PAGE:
Last Updated on
Even though I’m no longer a helpless expat in Korea, there are times I still feel like one.
Online banking in Korea initially makes many foreigners feel helpless. It takes some getting used to. In a short while, I’ll tell you some pros and cons… But first, let me share my story.
Seeing as I still haven’t decided if I’ll return to Korea, I still have my KEB bank account there. While I’ve used my KEB ATM card for traveling, I haven’t actually done any online banking in over a year. So when I finally checked my online account last week, I was relieved my money was still in tact. That’s the good news.
Giddy I had money socked away, I decided to transfer money into my U.S. account. But when I went to make my transfer, the system informed me that due to my inactivity, I’d been shut off from that service. If I wanted to transfer money, I’d have to re-register.
Re-register? What does that mean?
I’m in Hawaii, my bank is in Korea!
…This is where the hyperventilating begins…
Overseas banking & the myth of global banks
It’s only rational to think that just because belong to worldwide banks like KEB, Citibank and HSBC with locations in the U.S. and Korea, that you can sort out your banking problems in either country. Well, it doesn’t work like that. Two different country locations means two separate accounts; and if your problem is with your account in Korea, then that’s where you need to solve it. .. In or with your bank in Korea.
One thing for foreigners to consider when choosing a bank in Korea
If there’s one feeling an expat dreads, is that their money might be trapped in Korea, while they’re thousands of miles away in their home country. Your ability to transfer money online from your Korean bank to your home country, with ease, is a valuable feature to consider when choosing a bank.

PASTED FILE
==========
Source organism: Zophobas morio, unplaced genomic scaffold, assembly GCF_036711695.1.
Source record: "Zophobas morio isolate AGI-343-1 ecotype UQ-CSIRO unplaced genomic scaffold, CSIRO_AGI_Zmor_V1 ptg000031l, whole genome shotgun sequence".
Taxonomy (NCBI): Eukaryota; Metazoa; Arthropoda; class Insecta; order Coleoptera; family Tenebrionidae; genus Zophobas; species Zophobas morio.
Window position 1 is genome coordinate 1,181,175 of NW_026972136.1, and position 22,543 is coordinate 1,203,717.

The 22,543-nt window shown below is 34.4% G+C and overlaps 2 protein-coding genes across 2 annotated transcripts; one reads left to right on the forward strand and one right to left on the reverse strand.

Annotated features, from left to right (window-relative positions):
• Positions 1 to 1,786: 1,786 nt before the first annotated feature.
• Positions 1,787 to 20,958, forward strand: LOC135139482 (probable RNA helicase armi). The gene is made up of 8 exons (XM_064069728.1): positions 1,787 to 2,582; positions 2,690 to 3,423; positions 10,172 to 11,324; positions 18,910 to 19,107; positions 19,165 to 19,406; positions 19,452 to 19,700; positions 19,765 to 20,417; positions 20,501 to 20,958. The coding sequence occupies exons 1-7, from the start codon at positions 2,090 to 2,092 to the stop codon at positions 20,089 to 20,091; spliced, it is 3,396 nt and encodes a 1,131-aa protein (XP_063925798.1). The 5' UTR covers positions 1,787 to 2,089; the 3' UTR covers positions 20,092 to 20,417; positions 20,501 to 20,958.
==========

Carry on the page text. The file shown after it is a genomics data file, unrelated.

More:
Why? Depending on your school– your last month’s salary and security pension can be deposited into your Korean account as late as a month ‘after’ you’ve ended your contract and left the country. Many expats get a Korean friend to close their account and wire them the money. But that’s not necessary.
Throughout my year in Korea, I had accounts with three different banks. I ultimately chose KEB because a) I’d have easy Mac online access to transfer my money to my home in the U.S., b) the wire transfer rates were low and c) KEB’s services began catering to foreign and expat communities (which means, it’ll make improvements with foreigners in mind).
Anyways, to continue my story, I went to the KEB website to learn how to re-register, when I hit the first wall.
A. Have Korean websites learned English yet?
Due to the rise of foreigners and Korea’s desire to globalize themselves through English, more websites are starting to offer an online version in English. Yay! But wait…
Often, only the introductory pages are in English and when you click on any information links, to learn about things in-depth, you’re immediately taken to Korean pages. It’s frustrating to say the least. No important information is available in English.
I had no choice but put a Skype call out to KEB customer service in Korea.
And now for my second wall…
B. Are you PC or Mac? (careful, which you choose…)
When I was last in Korea, everything was PC based and Microsoft Internet Explorer ruled as ‘king of the internet browsers’.
If you were a Mac owner (which does not work with IE), you were screwed with a nail and a jackhammer! Life for Mac owners is a painful ordeal in Korea.
Fortunately, ever since Korea let Apple into the country, foreign-friendly banks like KEB seem to be awakening to the Mac-discrimination problem. KEB now offers a downloadable online Mac banking application (click here), which Mac users can install on their computer to make online banking easier and it speak flawless English. The application works like a charm and I can bank from all corners of the globe!